What did I say about bookrings?

Another two bookring books showed up at the weekend: Me Talk Pretty One Day by David Sedaris and The Meaning of it All by Richard Feynman. At this rate, I’m never going to get those NZ books read, so I’m breaking the ettiquette slightly and alternating reading a bookring book and then a NZ book off my TBR pile. I’m a fast enough reader that this shouldn’t hold up the bookrings for too long (I hope!) – and anyway, MrPloppy saw me open my mail and immediately pounced on the Feynman book (he’s a huge fan of Richard Feynman), so he’s unofficially added himself to the bookring and is going to read it before me (that’s another thing that the ettiquette says you shouldn’t really do – add extra people into a bookring without consulting with the organiser of the ring – but as the book would be just sitting on a shelf waiting for me to get to it anyway, it’s not like it’s holding the bookring up for any longer for MrPloppy to read it too, so hopefully nobody will mind too much).

Oh well, great example I’m setting here, aren’t I – only a few entries in this diary, and already I’m describing all the rules I’m breaking! Actually, there’s only a couple of real rules in Bookcrossing: “One Book, One BCID” (i.e. don’t give the same copy of a book more than one BCID (for obvious reasons!), and if you’ve got two copies of the same book, they should each get their own unique BCID), and a request from Ron (the Bookcrossing founder) that we don’t release books anywhere they’re likely to cause a security scare (this rule was implemented after someone left a book in a US airport, and they evacuated the entire airport because someone thought it might be a bomb! Luckily, NZ airport officials aren’t normally this paranoid…) However, as happens in any community, several unofficial rules of ettiquette have grown up around things like RABKs and bookrings – mostly common sense ideas like “journal the book as soon as you get it” and “don’t hold on to bookring books for too long”. TexasWren’s FAQs includes the most commonly accepted “rules”.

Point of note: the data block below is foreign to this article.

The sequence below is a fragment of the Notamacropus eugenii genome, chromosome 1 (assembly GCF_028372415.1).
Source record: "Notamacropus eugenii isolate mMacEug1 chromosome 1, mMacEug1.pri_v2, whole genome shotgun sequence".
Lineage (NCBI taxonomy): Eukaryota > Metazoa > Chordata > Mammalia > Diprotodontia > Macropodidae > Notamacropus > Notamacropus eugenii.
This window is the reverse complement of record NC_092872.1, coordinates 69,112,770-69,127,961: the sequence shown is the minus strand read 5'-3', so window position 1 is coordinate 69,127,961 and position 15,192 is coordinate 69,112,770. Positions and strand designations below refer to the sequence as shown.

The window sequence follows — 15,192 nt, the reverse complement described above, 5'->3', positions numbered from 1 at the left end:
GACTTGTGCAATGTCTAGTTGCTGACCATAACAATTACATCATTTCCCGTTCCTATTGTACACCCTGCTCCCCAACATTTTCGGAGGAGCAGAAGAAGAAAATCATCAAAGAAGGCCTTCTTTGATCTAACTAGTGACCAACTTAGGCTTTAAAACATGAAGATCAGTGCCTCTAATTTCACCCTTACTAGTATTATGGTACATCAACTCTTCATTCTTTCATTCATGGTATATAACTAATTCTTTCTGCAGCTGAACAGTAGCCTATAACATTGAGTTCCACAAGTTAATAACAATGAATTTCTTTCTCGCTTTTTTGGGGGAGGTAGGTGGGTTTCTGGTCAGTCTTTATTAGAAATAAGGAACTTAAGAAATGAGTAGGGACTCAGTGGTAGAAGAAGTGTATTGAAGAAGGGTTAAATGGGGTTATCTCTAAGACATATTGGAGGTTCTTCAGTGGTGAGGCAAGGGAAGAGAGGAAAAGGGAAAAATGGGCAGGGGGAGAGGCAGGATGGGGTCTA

I haven’t been doing a lot of releasing lately, mainly because of other things in life keeping me busy, but also because in August I went down to Stewart Island and released loads of books on the way, and quite a few on the island itself (got a few catches too: my favourite is this one), which seriously diminished my pile of books ready for release, and because I’m now saving up books to take over to Sydney (I might have to weigh my bag carefully before leaving for the airport, because I think I’ll be pushing the 20kg limit, even though I’m only going for a weekend!!!), so every time I go to release a book, I think “this would be a great one to release in Sydney” and I put it back in the pile. But I did release a couple of books at the university on my way to work this morning. The university makes a great place for releasing books, because (a) the students all have internet access, and seem to be more receptive to the Bookcrossing idea (hey, free anything sounds good to students!), so you get some good catches; (b) it’s the best place to release non-fiction books where they’re most likely to find an appreciative reader; and (c) plenty of opportunity for themed releases! Today’s releases fit categories (b) and (c): House Without a Roof and The Penkovsky Papers, two books about communist Russia that I released in the Russian Department. With releases like that, I don’t really mind whether they actually get journalled, I just want them to go to someone who’ll they’ll be useful to – and the chances of that happening if I released them anywhere else are pretty slim.

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